‘Resign': Cuomo's Accusers Respond to Attorney General Report

The independent probe into Gov. Andrew Cuomo corroborated reports of sexual harassment from 11 women including state employees and a New York State Trooper assigned to the unit to protect the governor

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Investigators appointed by New York Attorney General Letitia James concluded that Gov. Andrew Cuomo sexually harassed multiple women in violation of state and federal law.

The women, the majority of whom worked directly under the governor, provided the special deputies testimony and physical evidence for an investigation that concluded almost five months to the day it began.

A number of his accusers responded following the release of the report thanking their supporters and the investigators, and repeating calls for the governor to step down.

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"The findings released today demonstrate what Charlotte Bennett stated publicly, at great personal cost, more than six months ago: Governor Cuomo sexually harassed her during her employment as his executive assistant and his enablers protected him and covered it up," Debra Katz, the lawyer for Charlotte Bennett, said in a statement.

Bennett, a former Cuomo aide, said the governor asked her about her love life — including whether she ever had sex with older men — and talked about his own, saying that age differences didn’t matter in relationships and he was open to dating women over 22. She tweeted her own statement directly to the governor: "resign."

In an interview later Tuesday evening, Bennett said that she felt "vindicated" and called Attorney General Letitia James' words that she believes the accusers "validating." When asked if she thought Cuomo gaslighted her, Bennett said "absolutely."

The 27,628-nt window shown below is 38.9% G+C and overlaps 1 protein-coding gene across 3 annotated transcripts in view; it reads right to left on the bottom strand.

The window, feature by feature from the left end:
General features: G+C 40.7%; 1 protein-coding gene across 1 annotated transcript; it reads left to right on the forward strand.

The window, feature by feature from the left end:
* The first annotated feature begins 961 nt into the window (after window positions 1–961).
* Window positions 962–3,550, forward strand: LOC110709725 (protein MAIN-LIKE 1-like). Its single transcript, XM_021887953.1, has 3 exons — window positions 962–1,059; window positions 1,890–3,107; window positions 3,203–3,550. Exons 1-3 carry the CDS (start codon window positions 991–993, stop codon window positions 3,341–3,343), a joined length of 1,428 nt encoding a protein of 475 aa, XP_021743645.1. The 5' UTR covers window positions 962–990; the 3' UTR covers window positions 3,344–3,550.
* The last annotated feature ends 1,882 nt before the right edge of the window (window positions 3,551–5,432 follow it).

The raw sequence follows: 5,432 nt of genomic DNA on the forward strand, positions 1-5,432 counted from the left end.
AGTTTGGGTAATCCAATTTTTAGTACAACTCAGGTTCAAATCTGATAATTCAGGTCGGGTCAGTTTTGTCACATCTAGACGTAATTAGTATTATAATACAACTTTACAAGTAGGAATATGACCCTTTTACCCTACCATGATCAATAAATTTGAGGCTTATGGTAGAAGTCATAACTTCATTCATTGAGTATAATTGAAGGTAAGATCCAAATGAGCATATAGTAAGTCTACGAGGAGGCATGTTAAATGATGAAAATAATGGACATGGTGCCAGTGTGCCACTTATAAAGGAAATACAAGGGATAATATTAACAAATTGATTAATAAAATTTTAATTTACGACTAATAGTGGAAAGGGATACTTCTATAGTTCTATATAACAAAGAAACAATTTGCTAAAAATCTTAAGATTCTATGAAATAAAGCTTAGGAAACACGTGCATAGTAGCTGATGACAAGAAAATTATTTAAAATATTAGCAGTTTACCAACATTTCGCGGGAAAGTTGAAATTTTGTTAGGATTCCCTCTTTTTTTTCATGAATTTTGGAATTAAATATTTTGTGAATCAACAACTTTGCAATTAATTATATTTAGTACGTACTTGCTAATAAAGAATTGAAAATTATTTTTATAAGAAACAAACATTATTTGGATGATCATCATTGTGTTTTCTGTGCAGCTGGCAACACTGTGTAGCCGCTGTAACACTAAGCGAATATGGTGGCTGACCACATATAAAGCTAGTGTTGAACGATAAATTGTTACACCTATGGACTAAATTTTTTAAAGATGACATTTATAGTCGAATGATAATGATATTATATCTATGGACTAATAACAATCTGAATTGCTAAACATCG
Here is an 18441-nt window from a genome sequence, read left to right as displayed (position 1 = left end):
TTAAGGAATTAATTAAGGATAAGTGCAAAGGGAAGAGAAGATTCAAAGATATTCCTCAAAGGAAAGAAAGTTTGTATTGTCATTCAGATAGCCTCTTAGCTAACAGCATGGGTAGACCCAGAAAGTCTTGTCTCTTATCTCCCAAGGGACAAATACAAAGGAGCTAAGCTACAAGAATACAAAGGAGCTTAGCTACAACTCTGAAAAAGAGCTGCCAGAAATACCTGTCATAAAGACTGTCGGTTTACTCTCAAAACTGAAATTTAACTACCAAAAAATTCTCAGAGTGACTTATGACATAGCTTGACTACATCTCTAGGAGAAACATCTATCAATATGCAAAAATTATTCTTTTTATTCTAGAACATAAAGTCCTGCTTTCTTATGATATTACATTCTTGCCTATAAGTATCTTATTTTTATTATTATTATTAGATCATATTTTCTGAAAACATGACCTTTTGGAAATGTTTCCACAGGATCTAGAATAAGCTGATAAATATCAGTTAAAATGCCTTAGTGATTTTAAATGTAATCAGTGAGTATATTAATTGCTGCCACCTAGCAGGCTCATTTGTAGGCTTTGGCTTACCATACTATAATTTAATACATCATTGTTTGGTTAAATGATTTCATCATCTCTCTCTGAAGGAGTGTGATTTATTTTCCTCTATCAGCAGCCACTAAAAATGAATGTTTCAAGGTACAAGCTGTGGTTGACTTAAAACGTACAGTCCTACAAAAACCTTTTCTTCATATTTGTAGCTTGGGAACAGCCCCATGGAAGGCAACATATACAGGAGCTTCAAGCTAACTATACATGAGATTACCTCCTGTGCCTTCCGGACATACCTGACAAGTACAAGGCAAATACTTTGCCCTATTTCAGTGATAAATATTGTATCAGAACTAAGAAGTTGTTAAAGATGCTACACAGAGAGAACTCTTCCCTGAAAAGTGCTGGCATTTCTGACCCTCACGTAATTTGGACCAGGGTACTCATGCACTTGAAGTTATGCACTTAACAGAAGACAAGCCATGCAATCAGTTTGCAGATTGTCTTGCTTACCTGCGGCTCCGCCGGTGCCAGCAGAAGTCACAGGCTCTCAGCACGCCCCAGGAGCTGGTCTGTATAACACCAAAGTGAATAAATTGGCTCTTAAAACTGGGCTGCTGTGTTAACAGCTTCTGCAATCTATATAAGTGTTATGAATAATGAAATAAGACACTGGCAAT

"He's trying to justify himself by making me out to be someone who can't tell the difference between sexual harassment and mentorship," she said. "We have a report, we have the facts: The governor broke federal and state law...if he's not willing to step down, then we have a responsibility to act and impeach him. He sexually harassed me. I am not confused, it is not confusing. I am living in realty and it's sad to see that he's not."

Another former aide to Gov. Cuomo, Ana Liss, tweeted a thank you message to her supporters including other women who accused the governor of harassment. Liss has the governor asked her whether she had a boyfriend, once kissed her hand at her desk and greeted her at a reception where she was working with “Hey, sweetheart,” a hug and a kiss on both cheeks. The governor then put his arm around her lower back and waist as they posed for photo, Liss said.

An attorney for Alyssa McGrath, a current administrative assistant in Cuomo’s office, said her client was "profoundly grateful to the AG's team for taking this seriously and examining their reports thoroughly and carefully."

McGrath had told The New York Times in March that the governor looked down her shirt, quizzed her about her marital status, and told her she was beautiful, using an Italian phrase she had to ask her parents to interpret. She also alleged the governor kissed her on the forehead and gripping her firmly around the sides while posing for a photo at a 2019 office Christmas party.

Jill Basinger, the attorney for Lindsey Boylan, released a statement saying that her client "was the first person to bravely speak out about the Governor's pattern of sexual harassment and did so with the hope of making it safer for other women to com forward with their own stories." Basinger went on to say that they are "not surprised by the results of this investigation because we know the survivors are telling the truth. We believe them. We all witnessed the governor's retaliation."

The attorney for one accuser -- who has not come forward publicly -- said the governor "should not be in charge of our government and should not be in any position of power over anyone else."

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